Make your bike roadworthy: Don’t risk anything, install lights

Make your bike roadworthy: Don’t risk anything, install lights
Make your bike roadworthy: Don’t risk anything, install lights

Cycling without lights is reckless, dangerous and of course prohibited. But lights are not the only thing that makes a bike roadworthy. These tools belong on every bike. And not just when it gets dark.

“Good day, general traffic control!” This may sound familiar to some of you. The police usually check drivers, check their papers and take a look at the warning triangle, safety vest and first aid kit. But even small and large cyclists are occasionally stopped to check whether their bike is roadworthy. But what are the law enforcement officers actually looking for in this case? Does a bike have to be equipped with built-in lights? What about reflectors and a bell? If you want to avoid unpleasant situations or even fines, you should have answers to all of these questions. star has obtained information from the General German Bicycle Club (ADFC). Here are the most important points that can make a bicycle roadworthy and prevent accidents.

Underrated accessories: bell and reflective pedals

It sounds banal, but without a bell you are not only helpless in many situations, but also unsafe on the road. Important: The bell must be loud, says the ADFC. Why? A bell replaces the horn on cars and motorcycles and should not be drowned out by traffic noise. In addition, the ringing must also be audible for older people. To ensure that they sound particularly loud and bright, most bicycle bells are made of metal and are attached to the handlebars with a clamp so that they can be operated comfortably with the thumb. A distinction is made between the (with gear and internal beater) and the popular where the mallet is flicked against the metal casing from the outside. Ball or are permitted. The latest craze is electric bicycle bells, which, in addition to their original purpose, also scare off thieves by emitting a warning sound of up to 120 decibels as soon as unauthorized persons tamper with the bike.

In order for a bicycle to be equipped in accordance with the Road Traffic Licensing Regulations (StVZO), two non-slip and securely screwed pedals must be attached to the crank. Alternatively, so-called clipless pedals, which are popular in cycling racing but also among sporty mountain bikers and gravel fans, are also permitted. Strictly speaking, however, these sports pedals do not comply with the StVZO, because it provides for two yellow reflectors, also called reflectors, that work to the front and rear.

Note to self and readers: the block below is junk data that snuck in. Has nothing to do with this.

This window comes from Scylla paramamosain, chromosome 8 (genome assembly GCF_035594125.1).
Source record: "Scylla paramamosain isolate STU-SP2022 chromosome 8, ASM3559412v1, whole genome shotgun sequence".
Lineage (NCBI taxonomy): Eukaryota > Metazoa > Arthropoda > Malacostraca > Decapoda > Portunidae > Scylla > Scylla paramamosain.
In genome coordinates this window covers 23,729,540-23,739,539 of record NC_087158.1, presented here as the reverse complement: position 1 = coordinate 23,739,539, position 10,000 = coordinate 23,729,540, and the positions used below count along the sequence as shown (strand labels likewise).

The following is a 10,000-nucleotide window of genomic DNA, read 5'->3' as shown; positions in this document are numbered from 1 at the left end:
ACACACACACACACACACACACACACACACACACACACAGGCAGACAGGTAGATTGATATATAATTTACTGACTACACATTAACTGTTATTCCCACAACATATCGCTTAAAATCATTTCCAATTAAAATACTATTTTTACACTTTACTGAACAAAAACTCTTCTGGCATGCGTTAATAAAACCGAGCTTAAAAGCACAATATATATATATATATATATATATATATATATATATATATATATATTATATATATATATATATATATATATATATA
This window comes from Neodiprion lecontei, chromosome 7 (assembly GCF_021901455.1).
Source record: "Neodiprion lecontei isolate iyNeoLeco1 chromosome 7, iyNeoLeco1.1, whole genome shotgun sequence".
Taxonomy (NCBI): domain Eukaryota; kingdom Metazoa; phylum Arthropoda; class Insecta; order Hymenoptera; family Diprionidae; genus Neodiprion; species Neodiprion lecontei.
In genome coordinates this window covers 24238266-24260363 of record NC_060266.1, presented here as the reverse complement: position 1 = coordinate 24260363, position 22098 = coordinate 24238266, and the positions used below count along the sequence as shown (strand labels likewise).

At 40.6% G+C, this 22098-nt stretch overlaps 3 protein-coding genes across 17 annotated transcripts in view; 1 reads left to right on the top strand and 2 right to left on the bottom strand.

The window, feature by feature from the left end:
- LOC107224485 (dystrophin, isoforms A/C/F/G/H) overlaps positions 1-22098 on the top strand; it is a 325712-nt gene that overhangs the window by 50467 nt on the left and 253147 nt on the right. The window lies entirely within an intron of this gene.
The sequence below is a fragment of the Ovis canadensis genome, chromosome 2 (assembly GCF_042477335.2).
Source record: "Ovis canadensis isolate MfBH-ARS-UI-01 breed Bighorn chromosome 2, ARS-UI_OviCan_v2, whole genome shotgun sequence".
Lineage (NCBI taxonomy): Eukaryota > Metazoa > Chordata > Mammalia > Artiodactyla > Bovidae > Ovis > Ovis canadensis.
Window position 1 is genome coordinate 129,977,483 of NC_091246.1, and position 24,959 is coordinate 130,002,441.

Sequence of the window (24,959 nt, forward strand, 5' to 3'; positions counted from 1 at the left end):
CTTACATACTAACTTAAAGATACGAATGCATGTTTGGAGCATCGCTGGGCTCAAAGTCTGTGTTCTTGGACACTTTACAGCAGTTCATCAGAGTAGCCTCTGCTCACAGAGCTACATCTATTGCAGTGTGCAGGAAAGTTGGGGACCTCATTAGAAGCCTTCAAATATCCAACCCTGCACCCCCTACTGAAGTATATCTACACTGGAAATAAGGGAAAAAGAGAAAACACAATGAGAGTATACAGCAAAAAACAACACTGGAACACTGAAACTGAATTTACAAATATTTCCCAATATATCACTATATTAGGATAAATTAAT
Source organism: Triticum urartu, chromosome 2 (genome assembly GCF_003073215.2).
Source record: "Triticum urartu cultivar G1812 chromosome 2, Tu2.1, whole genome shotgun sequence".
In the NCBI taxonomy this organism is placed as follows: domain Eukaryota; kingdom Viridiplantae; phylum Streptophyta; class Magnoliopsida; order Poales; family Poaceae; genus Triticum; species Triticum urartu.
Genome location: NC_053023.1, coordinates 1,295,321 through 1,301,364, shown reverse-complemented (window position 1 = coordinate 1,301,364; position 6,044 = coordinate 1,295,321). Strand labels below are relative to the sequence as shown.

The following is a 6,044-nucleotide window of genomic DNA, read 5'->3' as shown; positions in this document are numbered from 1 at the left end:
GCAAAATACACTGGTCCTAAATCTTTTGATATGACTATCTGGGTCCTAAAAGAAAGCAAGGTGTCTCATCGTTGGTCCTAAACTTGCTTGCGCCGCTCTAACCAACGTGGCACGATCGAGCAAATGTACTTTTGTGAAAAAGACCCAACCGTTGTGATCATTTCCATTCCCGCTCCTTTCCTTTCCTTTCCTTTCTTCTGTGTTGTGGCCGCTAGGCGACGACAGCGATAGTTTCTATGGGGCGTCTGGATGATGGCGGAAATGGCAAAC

See and be seen: This lighting is mandatory

Anyone who rides a bicycle in traffic must be clearly visible to everyone else. An important piece of the puzzle to ensure this are so-called cat’s eyes. Officially, they are called and have to be attached to bicycles during the day since 2017. The following applies: At the rear, a red reflector marked “Z” is sufficient, which according to the regulations can also be integrated into the rear light. The counterpart, which must be mounted at the front, is white and can also be integrated into the headlight. The yellow are not voluntary. The StVZO requires two per wheel. Alternatively, white on the tires allowed.

Bikers should be aware that they should never rely on being seen by others. It is also obvious that every bicycle must be equipped with lights. According to § 17 paragraph 1 of the Road Traffic Act, headlights and rear lights must be used “during twilight, in the dark or when visibility conditions require it.” Important: A permanently installed lighting system, for example using a hub dynamo, is not required. may no longer be carried during the day. This regulation was removed from the relevant legal texts in 2017. However, as soon as dusk sets in, the lights should be installed.

Lighting StVZO approved? These signs are important

The Federal Motor Transport Authority decides whether bicycle lights and reflectors are suitable for use on the road in Germany. Officials there check the lights and mark them with a wave, followed by the letter “K” and a combination of numbers if they meet the authority’s requirements. This applies to both permanently installed and removable battery lights. It is important to note that these usually do not have an integrated reflector. However, this is mandatory. So if you do not want to upgrade or convert your bike with a hub dynamo, you will have no choice but to fit regulatory reflectors at the front and rear.

If you are still looking for holiday reading: Paragraph 67 of the StVZO regulates all questions relating to lighting on bicycles. This much can be revealed: for the threatened fine for violations, you can get a solid and StVZO-compliant .


More information can be found here.

Source: Stern

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